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Diabetic Kidney Disease: A Key to Earlier Diagnosis

As you stare down those sweets and calories at the Thanksgiving table, you may need to consider being screened for diabetes and diabetic kidney disease. It has been estimated that one-third of diabetics are undiagnosed.
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The month of November kicks off the holiday season and includes a Thanksgiving feast filled with sweets and calories galore. November also happens to be National Diabetes Awareness Month. Coincidence or not, it's important to remember that diabetes is a major risk factor for kidney disease. Diabetes is responsible for more than 40 percent of patients on kidney dialysis today.

However, even among this high-risk group, there are a percentage of diabetics who have progressive kidney disease without the tell-tale signs of kidney damage in their urine. The good news is that this group of people may have something to be thankful for, a new test which could catch kidney disease before it does irreversible damage.

A recent report in the New England Journal of Medicine has suggested a new way to diagnose diabetic kidney disease before significant deterioration in kidney function occurs. This report used a blood test to measure a protein in the blood known as soluble urokinase-type plasminogen activator receptor, thankfully shortened to suPAR. This protein is found in certain cells of the kidney. If the blood test reveals elevated levels, there have been studies to suggest that there is inflammation in the kidney that has been correlated with onset and progression of kidney disease. In this particular study, patients at risk for heart disease, including diabetics, were screened for elevated blood levels of suPAR. In patients with normal kidney function, an elevated test result was associated with a two- to three-fold increase in the risk of developing kidney disease. An elevated test result was also associated with a more rapid deterioration in kidney function over the duration of the study by more than four fold.

In patients with diabetes, we commonly use protein in the urine (proteinuria) as a marker to diagnosis kidney disease. In this report, this association was present with or without protein in the urine. Hence, this could be the way to forecast which patients with diabetes should be treated early and aggressively for diabetic kidney disease.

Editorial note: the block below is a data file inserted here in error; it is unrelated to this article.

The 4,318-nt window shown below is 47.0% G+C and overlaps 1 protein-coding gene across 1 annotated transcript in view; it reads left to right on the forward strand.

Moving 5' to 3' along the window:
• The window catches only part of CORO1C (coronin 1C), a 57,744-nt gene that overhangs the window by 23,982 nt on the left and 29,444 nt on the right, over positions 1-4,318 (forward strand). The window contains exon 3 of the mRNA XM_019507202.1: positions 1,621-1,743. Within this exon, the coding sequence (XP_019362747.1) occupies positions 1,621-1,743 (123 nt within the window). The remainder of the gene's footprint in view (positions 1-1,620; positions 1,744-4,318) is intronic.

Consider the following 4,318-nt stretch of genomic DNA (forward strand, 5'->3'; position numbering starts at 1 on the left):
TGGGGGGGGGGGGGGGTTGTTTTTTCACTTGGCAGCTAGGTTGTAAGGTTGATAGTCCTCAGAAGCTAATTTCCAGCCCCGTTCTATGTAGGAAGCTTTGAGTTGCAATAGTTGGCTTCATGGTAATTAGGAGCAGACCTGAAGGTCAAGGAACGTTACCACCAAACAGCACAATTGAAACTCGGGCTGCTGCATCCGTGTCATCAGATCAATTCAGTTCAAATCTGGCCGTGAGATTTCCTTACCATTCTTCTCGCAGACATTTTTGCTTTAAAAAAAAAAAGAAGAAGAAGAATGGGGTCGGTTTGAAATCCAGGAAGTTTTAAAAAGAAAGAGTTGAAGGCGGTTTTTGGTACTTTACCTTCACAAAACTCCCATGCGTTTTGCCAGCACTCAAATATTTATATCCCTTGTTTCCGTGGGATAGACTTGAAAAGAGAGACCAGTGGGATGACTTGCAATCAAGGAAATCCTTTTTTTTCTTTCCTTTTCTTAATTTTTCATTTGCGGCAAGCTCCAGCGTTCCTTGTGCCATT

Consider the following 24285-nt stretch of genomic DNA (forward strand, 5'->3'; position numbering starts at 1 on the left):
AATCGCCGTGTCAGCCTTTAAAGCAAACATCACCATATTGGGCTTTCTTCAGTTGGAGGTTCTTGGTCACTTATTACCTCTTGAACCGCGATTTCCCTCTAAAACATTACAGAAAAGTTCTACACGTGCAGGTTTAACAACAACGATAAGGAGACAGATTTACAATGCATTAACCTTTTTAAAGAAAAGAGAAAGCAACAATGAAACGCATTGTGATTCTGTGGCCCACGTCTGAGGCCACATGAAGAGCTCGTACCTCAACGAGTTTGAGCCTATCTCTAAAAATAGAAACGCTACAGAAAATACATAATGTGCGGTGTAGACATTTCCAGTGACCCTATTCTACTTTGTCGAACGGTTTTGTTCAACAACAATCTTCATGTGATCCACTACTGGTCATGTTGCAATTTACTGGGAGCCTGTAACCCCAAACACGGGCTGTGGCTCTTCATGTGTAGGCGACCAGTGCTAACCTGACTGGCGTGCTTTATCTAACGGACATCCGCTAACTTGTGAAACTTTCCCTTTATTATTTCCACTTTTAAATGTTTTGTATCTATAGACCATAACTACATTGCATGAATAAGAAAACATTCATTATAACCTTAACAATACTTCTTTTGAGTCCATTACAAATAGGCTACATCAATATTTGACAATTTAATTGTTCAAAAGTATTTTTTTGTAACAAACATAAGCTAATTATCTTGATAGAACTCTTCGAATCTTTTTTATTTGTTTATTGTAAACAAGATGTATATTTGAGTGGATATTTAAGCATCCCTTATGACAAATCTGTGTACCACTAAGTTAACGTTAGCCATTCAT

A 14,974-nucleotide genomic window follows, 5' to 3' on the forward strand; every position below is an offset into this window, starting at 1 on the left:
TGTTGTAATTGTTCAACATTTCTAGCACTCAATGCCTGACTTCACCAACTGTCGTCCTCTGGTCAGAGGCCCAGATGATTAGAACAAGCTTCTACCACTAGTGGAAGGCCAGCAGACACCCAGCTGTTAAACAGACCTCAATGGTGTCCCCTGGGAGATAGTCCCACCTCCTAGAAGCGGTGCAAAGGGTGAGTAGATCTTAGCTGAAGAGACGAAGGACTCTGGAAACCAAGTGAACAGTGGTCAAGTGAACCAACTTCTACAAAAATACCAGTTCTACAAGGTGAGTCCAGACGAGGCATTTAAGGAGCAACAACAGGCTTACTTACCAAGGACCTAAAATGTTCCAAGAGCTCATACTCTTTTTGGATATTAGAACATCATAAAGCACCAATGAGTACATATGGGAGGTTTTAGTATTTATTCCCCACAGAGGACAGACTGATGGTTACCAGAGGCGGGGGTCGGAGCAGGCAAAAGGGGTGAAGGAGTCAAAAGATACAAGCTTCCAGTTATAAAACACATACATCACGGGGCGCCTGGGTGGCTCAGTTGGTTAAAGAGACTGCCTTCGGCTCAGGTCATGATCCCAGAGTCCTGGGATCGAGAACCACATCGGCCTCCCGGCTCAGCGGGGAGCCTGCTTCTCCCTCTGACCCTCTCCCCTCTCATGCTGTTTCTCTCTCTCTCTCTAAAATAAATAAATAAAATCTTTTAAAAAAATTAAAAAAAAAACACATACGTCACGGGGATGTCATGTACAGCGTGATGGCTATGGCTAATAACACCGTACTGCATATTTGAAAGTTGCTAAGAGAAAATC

It has been shown that treatment of early diabetic kidney disease with high blood pressure medications such as ACE-inhibitors or ARB agents can slow the progression regardless of whether the patient has high blood pressure or not. Blood pressure control with these agents is a cornerstone of treatment. Blood pressure should be controlled to less than 130/80. Diabetics should take cholesterol lowering drugs (such as statins) to prevent complications of heart disease and also to slow the progression of kidney disease. Increasing physical activity and eating a healthy low salt diet that encourages maintenance of a healthy body weight will also contribute to control of diabetes and slowing the progression of diabetic kidney disease.

As you stare down those sweets and calories at the Thanksgiving table, you may need to consider being screened for diabetes and diabetic kidney disease. It has been estimated that one-third of diabetics are undiagnosed. If you have a family history of diabetes or if you have gained significant amounts of weight, you may need to consider being screened. Other risk factors include obesity (particularly abdominal obesity), non-white ethnicity (especially Asian, American Indian and Hispanic), smoking, and lack of regular exercise.

For more information, watch this video on protecting your kidneys during National Diabetes Awareness Month.

You can learn more about diabetes and kidney disease by visiting the National Kidney Foundation.